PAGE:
Tuesday, November 16, 2010

PA Bruins

Ahh, nothin' gets me in the mood to stomp the laurel than a good bear huntin' story.

I also stumbled upon some tips and facts whilst I was beatin' around the interwebs.

When one hunting season ends, my brain automatically shifts gears and starts mentally preparing for the next season. When the sun set on the early archery deer season this past Saturday, I was already starting to get geared up for this coming Saturday, the first day of the rifle season for bear.

For those that haven't done it, bear hunting can be one of the most physically demanding days afield. Some people have been known to climb onto their stump in the dark and sit there all day. My friend never hesitates to rub it in that two of the last three years, he's shot his bear from a treestand about 300 yards away from his camp. Not us, though.

I started goin' up to Bear Camp with the ol' man five or six years ago. I wasn't sure what to expect, but as I stumbled my way into the truck for the ride home on Tuesday after two hard days of hunting, I knew I'd be damn sure prepared for next year.

Our group puts on drives... That's just what they've always done. A group will head out one direction in a truck and start dropping off watchers, and a gang of pushers will jump in another truck and head the other direction. The pushes are usually a mile or so across a mountain face, so you're walking at a downhill slant the whole time. Not only that, but once ya get into the laurel thickets, you're forced to either squirm across the ground like a snake or climb over it like a monkey. Another joy are the low swamps that are clogged with thorn and thistle bushes, or areas known as slashings that are basically hundreds of thousands of saplings growing in very close proximity. Good drivers get into the thickest stuff they can find and plow their way through it, knowing that they won't get a shot themselves but they might push a bruin past other drivers or to the watchers.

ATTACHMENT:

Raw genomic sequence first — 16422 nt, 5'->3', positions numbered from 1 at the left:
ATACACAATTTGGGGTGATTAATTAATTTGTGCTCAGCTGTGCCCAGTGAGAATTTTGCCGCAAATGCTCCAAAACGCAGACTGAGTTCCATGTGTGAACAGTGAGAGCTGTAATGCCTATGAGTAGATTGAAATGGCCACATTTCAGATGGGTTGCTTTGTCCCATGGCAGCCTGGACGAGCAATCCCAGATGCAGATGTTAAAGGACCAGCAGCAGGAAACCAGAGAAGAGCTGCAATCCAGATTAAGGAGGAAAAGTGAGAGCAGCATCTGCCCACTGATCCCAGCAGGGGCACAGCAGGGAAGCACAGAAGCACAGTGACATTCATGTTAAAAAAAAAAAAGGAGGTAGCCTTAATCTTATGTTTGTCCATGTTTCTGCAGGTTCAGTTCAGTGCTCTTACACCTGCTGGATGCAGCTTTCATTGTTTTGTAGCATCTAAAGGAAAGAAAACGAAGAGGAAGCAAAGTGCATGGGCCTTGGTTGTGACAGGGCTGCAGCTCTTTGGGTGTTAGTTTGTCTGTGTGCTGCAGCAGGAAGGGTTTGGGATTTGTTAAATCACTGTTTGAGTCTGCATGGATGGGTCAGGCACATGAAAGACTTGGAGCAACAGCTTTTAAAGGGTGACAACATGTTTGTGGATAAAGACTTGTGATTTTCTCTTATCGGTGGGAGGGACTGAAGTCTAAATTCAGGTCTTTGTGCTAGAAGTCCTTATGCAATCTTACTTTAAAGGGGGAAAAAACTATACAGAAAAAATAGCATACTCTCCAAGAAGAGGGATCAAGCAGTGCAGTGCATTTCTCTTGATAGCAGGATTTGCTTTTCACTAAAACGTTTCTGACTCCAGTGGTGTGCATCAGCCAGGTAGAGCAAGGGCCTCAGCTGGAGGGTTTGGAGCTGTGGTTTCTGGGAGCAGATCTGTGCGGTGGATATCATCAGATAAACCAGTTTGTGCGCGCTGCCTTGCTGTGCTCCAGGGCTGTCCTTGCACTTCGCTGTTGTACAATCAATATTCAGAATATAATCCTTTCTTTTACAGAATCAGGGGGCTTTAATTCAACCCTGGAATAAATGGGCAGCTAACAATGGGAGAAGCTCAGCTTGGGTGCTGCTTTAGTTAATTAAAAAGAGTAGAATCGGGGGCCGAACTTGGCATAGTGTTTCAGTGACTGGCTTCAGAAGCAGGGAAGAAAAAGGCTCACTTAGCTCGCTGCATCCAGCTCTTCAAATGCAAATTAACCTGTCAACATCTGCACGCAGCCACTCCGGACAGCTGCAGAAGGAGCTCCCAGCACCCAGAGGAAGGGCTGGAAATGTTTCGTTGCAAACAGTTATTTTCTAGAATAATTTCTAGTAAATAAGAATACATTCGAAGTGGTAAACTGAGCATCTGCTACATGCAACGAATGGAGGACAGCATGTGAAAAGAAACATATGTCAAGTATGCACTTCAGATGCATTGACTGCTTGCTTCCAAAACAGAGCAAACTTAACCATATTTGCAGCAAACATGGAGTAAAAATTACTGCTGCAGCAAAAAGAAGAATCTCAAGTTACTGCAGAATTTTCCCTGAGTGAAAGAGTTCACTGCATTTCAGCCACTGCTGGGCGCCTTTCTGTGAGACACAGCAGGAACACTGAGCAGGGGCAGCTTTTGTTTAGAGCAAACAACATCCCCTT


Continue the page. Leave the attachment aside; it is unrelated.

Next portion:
By the time four or five drives have been done that first day, it's well into the afternoon and everyone's pretty much bushed. When ya wake up the next morning, your body lets you know that you know you got a good workout the day before. It's rough enough that I don't even put my good deer rifle in the truck to make the trip anymore. It just takes too much of a beatin'. I strap on a Ruger .357 Security Six when I'm pushing and I have a beat-up ol' Winchester 94 30-30 to haul around when I'm watchin'.

It's a lot of work, but it's worth it when you have the whole group gather around that big ol' bruin that didn't manage to elude us.

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